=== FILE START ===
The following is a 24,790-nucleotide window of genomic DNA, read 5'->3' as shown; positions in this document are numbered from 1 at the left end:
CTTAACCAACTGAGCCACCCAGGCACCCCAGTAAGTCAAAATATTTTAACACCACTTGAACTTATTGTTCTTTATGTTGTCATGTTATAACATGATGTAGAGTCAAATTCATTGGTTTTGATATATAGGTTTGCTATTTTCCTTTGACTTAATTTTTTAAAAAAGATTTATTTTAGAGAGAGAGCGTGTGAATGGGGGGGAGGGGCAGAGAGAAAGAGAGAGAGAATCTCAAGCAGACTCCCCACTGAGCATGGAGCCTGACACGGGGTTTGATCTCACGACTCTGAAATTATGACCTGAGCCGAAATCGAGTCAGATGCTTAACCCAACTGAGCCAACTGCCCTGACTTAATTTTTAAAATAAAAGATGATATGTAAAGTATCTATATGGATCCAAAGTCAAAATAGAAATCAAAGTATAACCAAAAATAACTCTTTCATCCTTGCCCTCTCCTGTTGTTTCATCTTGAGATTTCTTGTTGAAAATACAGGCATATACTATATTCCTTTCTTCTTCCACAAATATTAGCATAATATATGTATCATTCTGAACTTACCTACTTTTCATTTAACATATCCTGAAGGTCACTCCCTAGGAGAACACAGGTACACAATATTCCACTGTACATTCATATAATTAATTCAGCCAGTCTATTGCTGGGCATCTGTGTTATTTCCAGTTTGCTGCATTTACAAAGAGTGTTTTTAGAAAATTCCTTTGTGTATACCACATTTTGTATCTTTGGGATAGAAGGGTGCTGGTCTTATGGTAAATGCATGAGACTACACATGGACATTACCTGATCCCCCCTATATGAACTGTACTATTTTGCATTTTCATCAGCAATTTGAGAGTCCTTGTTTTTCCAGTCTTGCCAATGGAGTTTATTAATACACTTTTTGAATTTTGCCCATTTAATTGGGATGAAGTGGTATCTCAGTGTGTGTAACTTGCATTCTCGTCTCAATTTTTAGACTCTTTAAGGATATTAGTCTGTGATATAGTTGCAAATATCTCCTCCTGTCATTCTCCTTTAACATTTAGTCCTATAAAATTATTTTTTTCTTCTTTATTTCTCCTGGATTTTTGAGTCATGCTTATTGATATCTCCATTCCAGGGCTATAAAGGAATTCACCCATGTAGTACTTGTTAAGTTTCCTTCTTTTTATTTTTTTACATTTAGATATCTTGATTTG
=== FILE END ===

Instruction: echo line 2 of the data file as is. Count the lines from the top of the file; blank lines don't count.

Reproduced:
CTTAACCAACTGAGCCACCCAGGCACCCCAGTAAGTCAAAATATTTTAACACCACTTGAACTTATTGTTCTTTATGTTGTCATGTTATAACATGATGTAGAGTCAAATTCATTGGTTTTGATATATAGGTTTGCTATTTTCCTTTGACTTAATTTTTTAAAAAAGATTTATTTTAGAGAGAGAGCGTGTGAATGGGGGGGAGGGGCAGAGAGAAAGAGAGAGAGAATCTCAAGCAGACTCCCCACTGAGCATGGAGCCTGACACGGGGTTTGATCTCACGACTCTGAAATTATGACCTGAGCCGAAATCGAGTCAGATGCTTAACCCAACTGAGCCAACTGCCCTGACTTAATTTTTAAAATAAAAGATGATATGTAAAGTATCTATATGGATCCAAAGTCAAAATAGAAATCAAAGTATAACCAAAAATAACTCTTTCATCCTTGCCCTCTCCTGTTGTTTCATCTTGAGATTTCTTGTTGAAAATACAGGCATATACTATATTCCTTTCTTCTTCCACAAATATTAGCATAATATATGTATCATTCTGAACTTACCTACTTTTCATTTAACATATCCTGAAGGTCACTCCCTAGGAGAACACAGGTACACAATATTCCACTGTACATTCATATAATTAATTCAGCCAGTCTATTGCTGGGCATCTGTGTTATTTCCAGTTTGCTGCATTTACAAAGAGTGTTTTTAGAAAATTCCTTTGTGTATACCACATTTTGTATCTTTGGGATAGAAGGGTGCTGGTCTTATGGTAAATGCATGAGACTACACATGGACATTACCTGATCCCCCCTATATGAACTGTACTATTTTGCATTTTCATCAGCAATTTGAGAGTCCTTGTTTTTCCAGTCTTGCCAATGGAGTTTATTAATACACTTTTTGAATTTTGCCCATTTAATTGGGATGAAGTGGTATCTCAGTGTGTGTAACTTGCATTCTCGTCTCAATTTTTAGACTCTTTAAGGATATTAGTCTGTGATATAGTTGCAAATATCTCCTCCTGTCATTCTCCTTTAACATTTAGTCCTATAAAATTATTTTTTTCTTCTTTATTTCTCCTGGATTTTTGAGTCATGCTTATTGATATCTCCATTCCAGGGCTATAAAGGAATTCACCCATGTAGTACTTGTTAAGTTTCCTTCTTTTTATTTTTTTACATTTAGATATCTTGATTTG